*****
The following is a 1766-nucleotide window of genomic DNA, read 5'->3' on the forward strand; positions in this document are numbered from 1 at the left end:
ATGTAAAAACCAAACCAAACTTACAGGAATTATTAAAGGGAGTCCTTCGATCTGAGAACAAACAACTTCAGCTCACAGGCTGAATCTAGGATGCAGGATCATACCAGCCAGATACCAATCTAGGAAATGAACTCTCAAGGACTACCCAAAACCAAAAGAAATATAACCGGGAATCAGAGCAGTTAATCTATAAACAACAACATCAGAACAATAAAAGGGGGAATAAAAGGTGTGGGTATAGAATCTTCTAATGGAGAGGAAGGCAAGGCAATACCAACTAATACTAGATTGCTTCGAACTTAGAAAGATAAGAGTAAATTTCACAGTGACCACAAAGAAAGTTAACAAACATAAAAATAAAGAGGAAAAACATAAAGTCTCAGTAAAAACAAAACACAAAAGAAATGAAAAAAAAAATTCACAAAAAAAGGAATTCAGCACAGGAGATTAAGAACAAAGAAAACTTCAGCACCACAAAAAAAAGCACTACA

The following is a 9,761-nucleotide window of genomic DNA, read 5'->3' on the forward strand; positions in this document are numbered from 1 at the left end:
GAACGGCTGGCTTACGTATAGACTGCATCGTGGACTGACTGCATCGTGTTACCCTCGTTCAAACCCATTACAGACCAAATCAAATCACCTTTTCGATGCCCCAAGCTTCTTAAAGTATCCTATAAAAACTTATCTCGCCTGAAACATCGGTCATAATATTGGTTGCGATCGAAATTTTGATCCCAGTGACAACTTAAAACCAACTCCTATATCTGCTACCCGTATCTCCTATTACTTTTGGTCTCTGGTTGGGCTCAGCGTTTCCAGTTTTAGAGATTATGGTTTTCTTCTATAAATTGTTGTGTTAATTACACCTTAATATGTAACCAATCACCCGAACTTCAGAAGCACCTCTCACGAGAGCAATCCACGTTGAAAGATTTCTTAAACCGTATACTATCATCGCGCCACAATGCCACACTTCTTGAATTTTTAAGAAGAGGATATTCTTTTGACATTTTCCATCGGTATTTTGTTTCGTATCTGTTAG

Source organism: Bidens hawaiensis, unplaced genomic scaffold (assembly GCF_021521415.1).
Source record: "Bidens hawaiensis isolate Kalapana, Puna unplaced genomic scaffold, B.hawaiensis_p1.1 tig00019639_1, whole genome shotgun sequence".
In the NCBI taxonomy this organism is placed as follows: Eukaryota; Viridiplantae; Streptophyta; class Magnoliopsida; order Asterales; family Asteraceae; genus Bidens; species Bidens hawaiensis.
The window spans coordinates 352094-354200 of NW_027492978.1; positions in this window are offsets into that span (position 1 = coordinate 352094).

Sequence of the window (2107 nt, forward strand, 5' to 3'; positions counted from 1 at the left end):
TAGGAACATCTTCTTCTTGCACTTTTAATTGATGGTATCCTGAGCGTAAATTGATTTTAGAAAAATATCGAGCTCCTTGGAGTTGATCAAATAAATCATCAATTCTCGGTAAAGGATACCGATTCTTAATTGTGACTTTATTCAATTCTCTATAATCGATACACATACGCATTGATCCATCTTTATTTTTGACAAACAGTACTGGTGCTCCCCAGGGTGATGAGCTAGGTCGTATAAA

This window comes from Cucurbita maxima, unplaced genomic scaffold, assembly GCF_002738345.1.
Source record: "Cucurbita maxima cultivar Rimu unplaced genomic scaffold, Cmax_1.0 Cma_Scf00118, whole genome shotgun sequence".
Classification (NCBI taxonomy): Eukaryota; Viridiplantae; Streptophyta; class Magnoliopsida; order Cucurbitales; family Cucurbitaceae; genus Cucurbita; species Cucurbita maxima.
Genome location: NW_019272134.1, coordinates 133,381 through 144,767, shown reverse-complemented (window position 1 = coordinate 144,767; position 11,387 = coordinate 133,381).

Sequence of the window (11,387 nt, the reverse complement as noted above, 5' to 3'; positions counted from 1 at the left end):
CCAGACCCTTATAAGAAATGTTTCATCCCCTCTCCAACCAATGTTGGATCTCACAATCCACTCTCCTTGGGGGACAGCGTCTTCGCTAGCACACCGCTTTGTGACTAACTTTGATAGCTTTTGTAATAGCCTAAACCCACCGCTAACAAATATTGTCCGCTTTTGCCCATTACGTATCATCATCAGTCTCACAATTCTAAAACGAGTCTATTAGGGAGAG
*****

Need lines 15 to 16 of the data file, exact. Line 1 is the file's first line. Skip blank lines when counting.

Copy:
Sequence of the window (11,387 nt, the reverse complement as noted above, 5' to 3'; positions counted from 1 at the left end):
CCAGACCCTTATAAGAAATGTTTCATCCCCTCTCCAACCAATGTTGGATCTCACAATCCACTCTCCTTGGGGGACAGCGTCTTCGCTAGCACACCGCTTTGTGACTAACTTTGATAGCTTTTGTAATAGCCTAAACCCACCGCTAACAAATATTGTCCGCTTTTGCCCATTACGTATCATCATCAGTCTCACAATTCTAAAACGAGTCTATTAGGGAGAG